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Joshua' Altar

Altar Mount EbalAltar at Mt. Ebal

"Mount Ebal is the highest point in northern and central Samaria. Atop the mountain archeologist discovered a stone enclosure, which upon further excavation turned out to be a large stone alter and worship complex. The design and construction of the alter clearly showed it was made by the Israelites or at the very least someone who followed their customs. The stones were uncut, not shaped by tools, and the structure used ramps rather than steps. This is in accordance with the laws put down in Exodus 2:23." For more information click here.


Joshuas Altar Mount Ebal Joshuas time

Joshua's Altar at Mt. Ebal in Joshua's time


"In 1980, during an archaeological survey, Israeli archaeologist Adam Zertal discovered the site of El-Ahwat on Mt. Ebal (near Nablus/Shechem). He excavated the site for several seasons (between 1982 and 1989) and in a series of academic, semi-popular and popular articles, as well as in chapters of a popular book on his understanding of the development of early Israel, he argued that the site was an Israelite cultic site, and that it can be equated with the altar that Joshua built on Mt. Ebal, as described in the Bible (Joshua 8:30–35). He also contended that the main structure at the site should be understood as a stone-built altar whose architectural plan and design was similar to the large altar described in Solomon’s Temple in Jerusalem." For more information click here.

Deuteronomy 27"Therefore it shall be when ye be gone over Jordan, that ye shall set up these stones, which I command you this day, in mount Ebal, and thou shalt plaister them with plaister."Deuteronomy 27:4 KJV



Mount Ebals Altar 2Mt. Ebal's Altar

This is a controversial pick, because the interpretation of the discovery is far from settled; nevertheless, Israeli archaeologist Adam Zertal, who came across the ruins during an archaeological survey of the tribal region of Manasseh in 1980, still adheres to his interpretation. He went on to excavate the site located on Mt Ebal, the mountain from which Joshua pronounced the curses, lying opposite Mt. Gerizim, the mountain of blessings, and separated by the valley in which the ruins of ancient Shechem lie near modern Nablus. He determined to excavate the site because in the survey he had found a great quantity of pottery sherds lying around the large pile of stones. The sherds dated to Iron Age I, ca. 1220-1000 BC, the period in which Israelites apparently settled in Canaan, as well as the period of the Judges. Further, though many Iron Age I sites were discovered in the survey, this was the only such site on Mt. Ebal.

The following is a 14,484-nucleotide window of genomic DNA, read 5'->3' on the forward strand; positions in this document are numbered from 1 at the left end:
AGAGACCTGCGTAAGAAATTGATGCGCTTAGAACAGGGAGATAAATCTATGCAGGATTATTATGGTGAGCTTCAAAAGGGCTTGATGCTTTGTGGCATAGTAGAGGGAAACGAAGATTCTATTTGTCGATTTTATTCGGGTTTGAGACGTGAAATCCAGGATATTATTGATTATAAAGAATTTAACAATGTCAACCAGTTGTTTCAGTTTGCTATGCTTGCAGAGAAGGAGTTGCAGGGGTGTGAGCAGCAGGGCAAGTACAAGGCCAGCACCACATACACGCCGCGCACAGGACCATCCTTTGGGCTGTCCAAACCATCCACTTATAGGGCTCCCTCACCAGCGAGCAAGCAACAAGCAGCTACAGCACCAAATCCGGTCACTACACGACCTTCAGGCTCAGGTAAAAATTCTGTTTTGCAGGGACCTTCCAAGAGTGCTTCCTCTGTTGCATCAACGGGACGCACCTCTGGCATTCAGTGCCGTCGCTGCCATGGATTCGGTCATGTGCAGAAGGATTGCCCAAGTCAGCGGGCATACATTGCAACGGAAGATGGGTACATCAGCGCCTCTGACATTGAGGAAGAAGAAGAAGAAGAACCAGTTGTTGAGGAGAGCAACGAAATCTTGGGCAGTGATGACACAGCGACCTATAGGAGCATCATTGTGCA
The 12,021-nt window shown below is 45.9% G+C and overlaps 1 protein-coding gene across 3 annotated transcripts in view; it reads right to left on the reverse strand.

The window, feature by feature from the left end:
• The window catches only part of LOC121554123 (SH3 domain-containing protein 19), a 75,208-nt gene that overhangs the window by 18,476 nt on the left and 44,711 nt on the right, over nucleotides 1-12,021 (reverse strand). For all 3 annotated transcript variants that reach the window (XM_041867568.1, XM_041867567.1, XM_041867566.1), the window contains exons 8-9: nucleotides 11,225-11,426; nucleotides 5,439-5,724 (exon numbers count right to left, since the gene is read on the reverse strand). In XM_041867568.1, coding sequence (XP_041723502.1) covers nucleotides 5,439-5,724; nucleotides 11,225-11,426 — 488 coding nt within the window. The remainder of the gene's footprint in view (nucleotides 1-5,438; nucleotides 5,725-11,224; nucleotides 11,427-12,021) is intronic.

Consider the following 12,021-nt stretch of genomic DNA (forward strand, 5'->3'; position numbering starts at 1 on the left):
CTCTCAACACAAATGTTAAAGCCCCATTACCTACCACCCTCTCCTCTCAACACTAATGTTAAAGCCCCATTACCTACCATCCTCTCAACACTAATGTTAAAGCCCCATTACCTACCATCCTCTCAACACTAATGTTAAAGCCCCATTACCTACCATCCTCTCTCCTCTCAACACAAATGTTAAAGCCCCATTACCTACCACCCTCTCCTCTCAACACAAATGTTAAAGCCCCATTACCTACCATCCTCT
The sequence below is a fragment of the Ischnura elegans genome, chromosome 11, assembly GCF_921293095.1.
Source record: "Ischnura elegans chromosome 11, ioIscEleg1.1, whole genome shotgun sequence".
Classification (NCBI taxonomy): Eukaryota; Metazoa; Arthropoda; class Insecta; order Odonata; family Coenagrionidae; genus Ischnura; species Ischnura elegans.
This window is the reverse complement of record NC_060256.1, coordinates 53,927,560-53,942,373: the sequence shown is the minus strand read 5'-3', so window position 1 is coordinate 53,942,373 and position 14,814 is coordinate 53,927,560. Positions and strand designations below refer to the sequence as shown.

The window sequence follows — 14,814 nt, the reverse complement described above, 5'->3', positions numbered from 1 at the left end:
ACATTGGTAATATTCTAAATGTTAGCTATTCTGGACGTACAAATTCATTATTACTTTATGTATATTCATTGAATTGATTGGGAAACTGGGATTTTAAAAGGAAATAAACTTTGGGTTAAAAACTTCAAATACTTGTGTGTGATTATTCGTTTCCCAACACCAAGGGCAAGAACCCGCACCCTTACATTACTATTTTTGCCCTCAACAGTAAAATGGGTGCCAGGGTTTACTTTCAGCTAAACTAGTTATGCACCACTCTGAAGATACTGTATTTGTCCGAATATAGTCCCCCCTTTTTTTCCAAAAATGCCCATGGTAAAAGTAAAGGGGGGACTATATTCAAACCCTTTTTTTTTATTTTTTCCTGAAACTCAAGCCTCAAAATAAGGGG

Excavations began in the fall of 1982 and were concluded after six seasons. What was revealed was a compound consisting of enclosure walls, a large rectangular structure built of unhewn stones, including spaces deliberately filled with four distinct layers of earth, stones, ashes, animal bones, potsherds, or combinations of each. In the ash layers were 962 animal bones which were burned or scorched. These included the remains of four species: sheep, goats, domesticated cattle and fallow deer. These faunal remains differ from those found in typical Iron Age I sites because the range of animals represented is quite narrow. Usually evidence of the donkey and the dog are also found in Iron Age sites. Further, the pig, which is attracted to the same environment as fallow deer, is lacking at this site. All this suggests that the Mt. Ebal ruins was a cultic site where animals were sacrificed and eaten. The place was abandoned by 1130 BC Because of its unique location and singular characteristics, Zertal believes this was the altar built and used when Joshua fulfilled Moses' command to build an altar to Yahweh on Mt. Ebal (8:30-35). Click here for the reference.


Joshuas Altar Mount Ebal present time

Joshua's Altar at Mt. Ebal at Present Time


Archaeological Evidence that Proves the Bible is True